311: Recurrent pregnancy loss–a new risk factor for long term maternal cardiovascular morbidity

Roy Kessous, Ilana Shoham-Vardi, Gali Pariente, Ruslan Sergienko, Gershon Holcberg, Eyal Sheiner

Research output: Contribution to journalMeeting Abstractpeer-review


To investigate whether patients with a history of recurrent pregnancy loss (RPL) have an increased risk for future maternal cardiovascular (CV) morbidity.
Study Design
A population-based study compared the incidence of long-term CV morbidity in a cohort of women with and without a diagnosis of RPL. Deliveries occurred since the year 1988, with a mean follow-up duration of 11.2 years. We excluded from the study women with known CV disease and congenital cardiovascular malformations, chronic hypertension and multiple pregnancies. CV morbidity was divided into 4 categories according to severity and type including simple and complex CV events (eg, angina pectoris and congestive heart failure, respectively), and invasive and noninvasive cardiac procedures (eg, insertion of a stent and a treadmill stress test, respectively). Kaplan-Meier survival curve was used to estimate cumulative incidence of CV hospitalizations. Cox proportional hazards models were used to estimate the adjusted hazard ratios (HR) for CV morbidity.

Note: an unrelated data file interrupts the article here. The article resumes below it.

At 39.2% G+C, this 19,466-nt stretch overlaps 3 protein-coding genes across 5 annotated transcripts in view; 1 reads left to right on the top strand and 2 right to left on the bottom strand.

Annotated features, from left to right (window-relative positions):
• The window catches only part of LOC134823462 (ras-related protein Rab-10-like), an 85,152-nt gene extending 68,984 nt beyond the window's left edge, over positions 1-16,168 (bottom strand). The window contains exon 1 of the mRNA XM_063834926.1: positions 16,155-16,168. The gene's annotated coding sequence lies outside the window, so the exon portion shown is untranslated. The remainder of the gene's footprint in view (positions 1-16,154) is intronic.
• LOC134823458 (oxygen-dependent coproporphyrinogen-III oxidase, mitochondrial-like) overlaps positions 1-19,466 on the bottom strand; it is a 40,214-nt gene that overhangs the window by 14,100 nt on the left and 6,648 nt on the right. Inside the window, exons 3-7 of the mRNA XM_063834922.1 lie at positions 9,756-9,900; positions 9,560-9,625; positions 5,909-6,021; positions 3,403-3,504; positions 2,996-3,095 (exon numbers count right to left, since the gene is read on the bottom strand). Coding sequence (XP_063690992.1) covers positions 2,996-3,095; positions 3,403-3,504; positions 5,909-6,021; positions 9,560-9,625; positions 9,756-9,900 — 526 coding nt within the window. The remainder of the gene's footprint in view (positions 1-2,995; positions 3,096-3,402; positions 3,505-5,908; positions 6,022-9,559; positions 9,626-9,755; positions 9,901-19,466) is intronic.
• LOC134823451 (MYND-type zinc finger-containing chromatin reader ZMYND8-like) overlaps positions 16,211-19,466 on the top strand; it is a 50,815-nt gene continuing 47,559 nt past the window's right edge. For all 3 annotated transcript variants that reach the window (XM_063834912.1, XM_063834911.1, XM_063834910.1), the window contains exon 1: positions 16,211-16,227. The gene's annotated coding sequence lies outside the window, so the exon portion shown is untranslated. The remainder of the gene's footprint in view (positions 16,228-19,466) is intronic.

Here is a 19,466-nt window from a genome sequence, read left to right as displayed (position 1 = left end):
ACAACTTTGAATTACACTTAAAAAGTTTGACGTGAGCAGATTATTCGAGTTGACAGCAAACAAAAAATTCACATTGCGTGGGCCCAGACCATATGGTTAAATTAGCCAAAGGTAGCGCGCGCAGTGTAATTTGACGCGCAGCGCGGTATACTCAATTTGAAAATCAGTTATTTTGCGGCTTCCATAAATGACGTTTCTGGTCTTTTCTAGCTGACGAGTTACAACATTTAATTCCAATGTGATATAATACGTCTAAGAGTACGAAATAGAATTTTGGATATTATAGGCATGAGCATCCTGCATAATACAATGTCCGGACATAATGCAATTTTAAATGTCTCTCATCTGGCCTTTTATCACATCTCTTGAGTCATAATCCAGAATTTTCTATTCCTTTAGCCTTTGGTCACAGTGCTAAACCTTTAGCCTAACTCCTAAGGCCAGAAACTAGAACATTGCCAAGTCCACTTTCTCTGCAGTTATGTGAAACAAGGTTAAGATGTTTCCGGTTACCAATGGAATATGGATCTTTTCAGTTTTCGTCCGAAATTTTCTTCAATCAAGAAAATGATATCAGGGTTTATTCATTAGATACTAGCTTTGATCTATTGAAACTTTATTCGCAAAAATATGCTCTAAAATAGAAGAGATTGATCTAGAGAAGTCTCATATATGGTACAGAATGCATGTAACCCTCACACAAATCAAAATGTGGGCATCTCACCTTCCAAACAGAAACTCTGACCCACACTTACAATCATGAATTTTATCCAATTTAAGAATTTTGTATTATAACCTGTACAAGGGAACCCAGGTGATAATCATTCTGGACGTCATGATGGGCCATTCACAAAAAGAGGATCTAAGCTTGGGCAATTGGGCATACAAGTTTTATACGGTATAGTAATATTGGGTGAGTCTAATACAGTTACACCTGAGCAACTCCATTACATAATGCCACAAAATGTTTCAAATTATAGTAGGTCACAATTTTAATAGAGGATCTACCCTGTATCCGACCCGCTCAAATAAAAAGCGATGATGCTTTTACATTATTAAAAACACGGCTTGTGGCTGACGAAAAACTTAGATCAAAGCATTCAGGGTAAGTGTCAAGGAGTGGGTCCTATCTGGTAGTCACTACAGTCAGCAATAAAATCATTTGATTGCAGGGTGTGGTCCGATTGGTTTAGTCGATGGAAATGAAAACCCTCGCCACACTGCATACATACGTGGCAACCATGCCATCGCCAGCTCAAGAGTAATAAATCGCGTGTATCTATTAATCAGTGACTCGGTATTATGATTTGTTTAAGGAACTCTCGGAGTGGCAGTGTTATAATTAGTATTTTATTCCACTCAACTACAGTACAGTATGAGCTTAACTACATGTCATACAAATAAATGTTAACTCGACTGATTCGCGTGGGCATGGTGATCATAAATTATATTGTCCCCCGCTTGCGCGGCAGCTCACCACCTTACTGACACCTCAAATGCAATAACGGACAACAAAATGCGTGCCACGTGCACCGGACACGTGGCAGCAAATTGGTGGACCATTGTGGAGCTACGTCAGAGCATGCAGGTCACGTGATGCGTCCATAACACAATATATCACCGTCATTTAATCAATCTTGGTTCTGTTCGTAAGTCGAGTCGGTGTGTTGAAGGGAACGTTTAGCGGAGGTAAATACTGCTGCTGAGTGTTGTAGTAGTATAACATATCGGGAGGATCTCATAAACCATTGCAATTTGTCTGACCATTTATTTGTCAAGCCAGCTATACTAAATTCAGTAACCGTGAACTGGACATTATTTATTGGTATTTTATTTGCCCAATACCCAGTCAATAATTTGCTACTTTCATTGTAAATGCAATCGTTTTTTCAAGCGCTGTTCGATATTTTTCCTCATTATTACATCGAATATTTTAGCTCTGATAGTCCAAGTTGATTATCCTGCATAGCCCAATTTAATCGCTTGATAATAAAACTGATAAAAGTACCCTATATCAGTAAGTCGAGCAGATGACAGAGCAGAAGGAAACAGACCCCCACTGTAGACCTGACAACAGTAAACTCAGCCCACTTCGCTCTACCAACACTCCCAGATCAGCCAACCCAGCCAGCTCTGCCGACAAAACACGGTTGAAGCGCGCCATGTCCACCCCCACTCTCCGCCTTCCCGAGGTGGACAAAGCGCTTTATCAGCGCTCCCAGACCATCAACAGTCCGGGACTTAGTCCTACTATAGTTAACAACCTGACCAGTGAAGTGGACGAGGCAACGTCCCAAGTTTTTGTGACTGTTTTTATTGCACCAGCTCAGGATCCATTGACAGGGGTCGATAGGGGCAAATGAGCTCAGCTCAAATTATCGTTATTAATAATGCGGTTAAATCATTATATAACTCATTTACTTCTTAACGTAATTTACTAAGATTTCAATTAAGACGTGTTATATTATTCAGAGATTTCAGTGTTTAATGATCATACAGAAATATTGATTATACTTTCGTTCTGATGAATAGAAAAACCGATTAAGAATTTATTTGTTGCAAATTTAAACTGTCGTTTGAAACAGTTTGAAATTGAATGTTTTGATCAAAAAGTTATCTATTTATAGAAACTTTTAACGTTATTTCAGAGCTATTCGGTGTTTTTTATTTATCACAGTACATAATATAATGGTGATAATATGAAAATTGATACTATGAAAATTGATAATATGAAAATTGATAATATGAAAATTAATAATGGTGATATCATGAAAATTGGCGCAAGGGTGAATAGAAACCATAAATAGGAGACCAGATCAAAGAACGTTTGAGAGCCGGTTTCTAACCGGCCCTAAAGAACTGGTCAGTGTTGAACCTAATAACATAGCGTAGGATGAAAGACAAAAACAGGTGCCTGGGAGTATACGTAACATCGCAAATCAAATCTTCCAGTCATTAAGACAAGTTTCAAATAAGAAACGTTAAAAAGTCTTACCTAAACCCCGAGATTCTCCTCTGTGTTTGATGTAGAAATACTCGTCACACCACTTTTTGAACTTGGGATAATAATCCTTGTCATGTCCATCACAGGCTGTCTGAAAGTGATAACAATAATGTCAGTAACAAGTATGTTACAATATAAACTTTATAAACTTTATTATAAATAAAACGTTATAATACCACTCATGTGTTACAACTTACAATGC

During the study period 99,285 parturient met the inclusion criteria; 6.7% (n=6690) occurred in patients with a history of RPL. During the follow-up period patients with RPL had higher rates of cardiovascular morbidity including cardiac invasive and noninvasive diagnostic procedures, simple as well as complex cardiovascular events, and hospitalizations due to cardiovascular causes (table). Using a Kaplan-Meier survival curve, patients with a previous diagnosis of RPL had a significantly higher cumulative incidence of cardiovascular hospitalizations (Figure). Using a Cox proportional hazards model, adjusted for confounders such as preeclampsia, diabetes mellitus, and obesity, a history of RPL remained independently associated with CV hospitalizations (adjusted HR, 1.7; 95% CI, 1.5-1.8; P=0.001).
Recurrent pregnancy loss is an independent risk factor for long term maternal cardiovascular complications and for hospitalizations due to a cardiovascular cause.
Original languageEnglish
Pages (from-to)S163
JournalAmerican Journal of Obstetrics and Gynecology
Issue number1
StatePublished - 31 Jan 2014


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